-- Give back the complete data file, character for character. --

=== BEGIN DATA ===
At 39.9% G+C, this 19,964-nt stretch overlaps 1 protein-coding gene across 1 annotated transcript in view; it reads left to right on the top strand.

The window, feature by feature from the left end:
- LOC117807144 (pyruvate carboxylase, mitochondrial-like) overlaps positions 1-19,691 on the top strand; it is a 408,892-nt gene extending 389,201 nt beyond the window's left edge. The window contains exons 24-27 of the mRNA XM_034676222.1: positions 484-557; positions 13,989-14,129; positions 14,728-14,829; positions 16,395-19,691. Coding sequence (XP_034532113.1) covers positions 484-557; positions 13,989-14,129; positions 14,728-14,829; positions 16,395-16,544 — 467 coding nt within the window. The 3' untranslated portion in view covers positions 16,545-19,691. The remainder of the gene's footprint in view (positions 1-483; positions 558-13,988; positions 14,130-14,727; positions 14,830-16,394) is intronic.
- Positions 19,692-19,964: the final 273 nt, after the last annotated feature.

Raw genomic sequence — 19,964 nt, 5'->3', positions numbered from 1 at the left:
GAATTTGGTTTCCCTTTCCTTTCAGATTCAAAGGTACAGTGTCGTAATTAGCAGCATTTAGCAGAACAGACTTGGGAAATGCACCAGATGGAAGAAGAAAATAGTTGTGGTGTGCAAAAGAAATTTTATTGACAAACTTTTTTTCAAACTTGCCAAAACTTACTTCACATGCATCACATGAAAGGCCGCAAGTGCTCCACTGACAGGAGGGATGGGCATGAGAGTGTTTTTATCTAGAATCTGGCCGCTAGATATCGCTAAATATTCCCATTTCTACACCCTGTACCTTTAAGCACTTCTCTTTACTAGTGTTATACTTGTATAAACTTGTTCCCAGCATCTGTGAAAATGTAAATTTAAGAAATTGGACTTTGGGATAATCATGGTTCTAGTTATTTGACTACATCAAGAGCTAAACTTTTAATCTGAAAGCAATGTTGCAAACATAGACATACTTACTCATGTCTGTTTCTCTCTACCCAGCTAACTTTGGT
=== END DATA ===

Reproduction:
At 39.9% G+C, this 19,964-nt stretch overlaps 1 protein-coding gene across 1 annotated transcript in view; it reads left to right on the top strand.

The window, feature by feature from the left end:
- LOC117807144 (pyruvate carboxylase, mitochondrial-like) overlaps positions 1-19,691 on the top strand; it is a 408,892-nt gene extending 389,201 nt beyond the window's left edge. The window contains exons 24-27 of the mRNA XM_034676222.1: positions 484-557; positions 13,989-14,129; positions 14,728-14,829; positions 16,395-19,691. Coding sequence (XP_034532113.1) covers positions 484-557; positions 13,989-14,129; positions 14,728-14,829; positions 16,395-16,544 — 467 coding nt within the window. The 3' untranslated portion in view covers positions 16,545-19,691. The remainder of the gene's footprint in view (positions 1-483; positions 558-13,988; positions 14,130-14,727; positions 14,830-16,394) is intronic.
- Positions 19,692-19,964: the final 273 nt, after the last annotated feature.

Raw genomic sequence — 19,964 nt, 5'->3', positions numbered from 1 at the left:
GAATTTGGTTTCCCTTTCCTTTCAGATTCAAAGGTACAGTGTCGTAATTAGCAGCATTTAGCAGAACAGACTTGGGAAATGCACCAGATGGAAGAAGAAAATAGTTGTGGTGTGCAAAAGAAATTTTATTGACAAACTTTTTTTCAAACTTGCCAAAACTTACTTCACATGCATCACATGAAAGGCCGCAAGTGCTCCACTGACAGGAGGGATGGGCATGAGAGTGTTTTTATCTAGAATCTGGCCGCTAGATATCGCTAAATATTCCCATTTCTACACCCTGTACCTTTAAGCACTTCTCTTTACTAGTGTTATACTTGTATAAACTTGTTCCCAGCATCTGTGAAAATGTAAATTTAAGAAATTGGACTTTGGGATAATCATGGTTCTAGTTATTTGACTACATCAAGAGCTAAACTTTTAATCTGAAAGCAATGTTGCAAACATAGACATACTTACTCATGTCTGTTTCTCTCTACCCAGCTAACTTTGGT